Exploring the Outback

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Australia
by Megan Byrd

Everyone who visits Australia must go to the outback at least once. It’s almost like a rite of passage. Going to Australia without seeing the outback would be like going to Paris without seeing the Eiffel Tower. It would just be absurd. Inconceivable. It’s simply a must­do.

That being said, visiting the outback is no painstaking experience. The outback is a culture unique to Australia and can be one of the best experiences of your life. However, being a place unlike any other, there comes with it a degree of risk. The outback is a place of relative isolation, extreme temperatures, and dangerous creatures. If you don’t know what you’re doing and if you don’t come prepared, there’s a decent chance things could go wrong. There are too many foreign ways in the outback to travel into it blindfolded.

My recommendation for all first timers is to go with a tour. Maybe going on a tour makes you feel a bit of a pansy, or maybe you think the extra dough isn’t worth it, but I’m here to tell you I wouldn’t have done it any other way.

The most valuable thing a tour provides is a guide. It sounds silly and obvious, but these guys are actually pretty useful resources. For starters, they’re there to know what you didn’t do your homework on. They know all the poisonous and venomous animals. They know what waters are safe to swim in. They know how to gather firewood. They know where the best sites are. And they know what to do in case of emergency, etc. Essentially, they are your temporary mums and dads. They’re there to make your life easy so you can have fun and not worry that any second you might be eaten by a wild dingo.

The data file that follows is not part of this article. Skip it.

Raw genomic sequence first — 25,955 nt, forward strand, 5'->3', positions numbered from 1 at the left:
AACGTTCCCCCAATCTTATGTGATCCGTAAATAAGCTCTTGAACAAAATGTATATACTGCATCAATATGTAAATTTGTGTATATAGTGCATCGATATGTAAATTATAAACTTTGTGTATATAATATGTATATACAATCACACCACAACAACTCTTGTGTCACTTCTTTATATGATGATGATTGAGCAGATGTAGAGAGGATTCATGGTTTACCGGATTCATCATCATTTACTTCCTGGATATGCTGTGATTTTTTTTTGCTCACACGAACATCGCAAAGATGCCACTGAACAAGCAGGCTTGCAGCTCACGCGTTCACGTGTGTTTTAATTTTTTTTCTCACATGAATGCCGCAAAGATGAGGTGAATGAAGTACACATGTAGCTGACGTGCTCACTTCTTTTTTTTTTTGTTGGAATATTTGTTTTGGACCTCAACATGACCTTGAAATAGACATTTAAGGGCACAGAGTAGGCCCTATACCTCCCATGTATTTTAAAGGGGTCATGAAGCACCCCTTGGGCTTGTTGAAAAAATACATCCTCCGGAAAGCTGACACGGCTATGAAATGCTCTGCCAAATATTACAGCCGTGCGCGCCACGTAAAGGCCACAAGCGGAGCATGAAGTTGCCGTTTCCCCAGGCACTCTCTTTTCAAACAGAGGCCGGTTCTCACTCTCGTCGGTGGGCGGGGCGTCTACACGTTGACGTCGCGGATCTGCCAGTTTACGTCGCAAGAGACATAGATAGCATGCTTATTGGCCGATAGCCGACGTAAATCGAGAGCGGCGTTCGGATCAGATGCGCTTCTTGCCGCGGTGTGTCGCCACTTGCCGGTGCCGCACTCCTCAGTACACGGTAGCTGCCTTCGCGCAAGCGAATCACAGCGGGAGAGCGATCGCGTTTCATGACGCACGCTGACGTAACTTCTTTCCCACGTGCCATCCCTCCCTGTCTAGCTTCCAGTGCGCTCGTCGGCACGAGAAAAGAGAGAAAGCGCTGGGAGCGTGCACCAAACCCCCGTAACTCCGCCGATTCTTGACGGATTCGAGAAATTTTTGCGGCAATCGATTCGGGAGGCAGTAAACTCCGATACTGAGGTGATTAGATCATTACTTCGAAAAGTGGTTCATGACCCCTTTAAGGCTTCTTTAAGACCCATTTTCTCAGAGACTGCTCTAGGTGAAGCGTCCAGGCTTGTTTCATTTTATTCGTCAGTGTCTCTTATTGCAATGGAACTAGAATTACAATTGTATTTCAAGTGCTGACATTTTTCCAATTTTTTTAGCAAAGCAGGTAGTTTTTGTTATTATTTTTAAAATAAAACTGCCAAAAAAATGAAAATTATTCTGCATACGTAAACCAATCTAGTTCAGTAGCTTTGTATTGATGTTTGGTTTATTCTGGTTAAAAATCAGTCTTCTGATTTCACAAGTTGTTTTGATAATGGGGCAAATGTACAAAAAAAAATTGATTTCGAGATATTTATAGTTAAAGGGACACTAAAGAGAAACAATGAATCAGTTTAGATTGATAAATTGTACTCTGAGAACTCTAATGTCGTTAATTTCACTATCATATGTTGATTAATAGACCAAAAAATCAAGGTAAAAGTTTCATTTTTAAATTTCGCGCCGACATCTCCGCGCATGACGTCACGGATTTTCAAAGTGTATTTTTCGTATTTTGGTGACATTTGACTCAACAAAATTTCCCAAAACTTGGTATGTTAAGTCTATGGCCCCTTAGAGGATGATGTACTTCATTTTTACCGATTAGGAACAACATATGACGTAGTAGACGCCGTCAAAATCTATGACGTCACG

On top of this, most guides are chock full of interesting (and occasionally not so interesting) information. Most of the good tour guides have grown up around the area. They know the culture. They know the aboriginal way of life. They know the histories of things that would escape your average tourist. They know where to find bush food. They know where you should go and where it’s too sacred to venture. If you’re keen at all on learning about the place you’re visiting, a guide is your walking encyclopedia.

Considering this, it’s also important to throw in that most guides aren’t boring and blasé. Most are young, vibrant, and full of life. They’re there because they love people and love to have fun. Generally, they won’t restrict you from having the type of tour you want. In fact, it will probably be quite the opposite. My tour guide was a mix between Chris Farley and Steve Irwin and I can’t even begin to tell you some of the stories I have from my days with him.

So aside from all the invaluable information and fun you’ll be receiving from your guide, there are the other obvious perks. No stress. You pay a fee and they provide you with food, transportation, and accommodation. This, while taking away from your worries, doesn’t take away from your experience. Chances are­at least if you’re doing the outback the right way­your tour won’t cater you with five course dinners and then shelter you in a resort. You’ll probably be sleeping in swags or tents and cooking out over the fire. It isn’t luxury. It’s the way of the outback. Just what you came to experience. In addition, you get to do all of this with a bunch of new, cool friends. If you enjoy meeting people and want to make the occasion more memorable, tours are ideal. Tours can run in large or small groups so you can always pick your group size. 10­20 people is probably ideal.

If you’re thinking about heading to the outback, the best place to probably start is Alice Springs. You can fly straight into the airport and from there your tour will pick you up. From Alice Springs it’s a good few hours until you see the places like Uluru, Kings Canyon, or the Olgas, but the ride will give you a taste of how vast the outback really is. Alternatively, you could take a tour from Adelaide to Alice or Alice to Darwin. Those tours tend to cover a larger distance and thus take a little longer than a tour of the centre, but if you’ve got the time, it’s worth your while.

So at the end of the day, it’s your choice whether you fly solo or with a tour, but for first timers a tour is definitely the most promising of the options. Either way, think smart, wear bug repellant, and get ready to get dirty. The outback isn’t your typical holiday.

Tour Links
Contiki Tours: www.contiki.com
Red Centre Adventures: www.redcentre.com.au
Wayward Bus Tours: www.waywardbus.com.au
Adventure Tours: www.adventuretours.com.au
Trek Australia: www.trekaustralia.com.au





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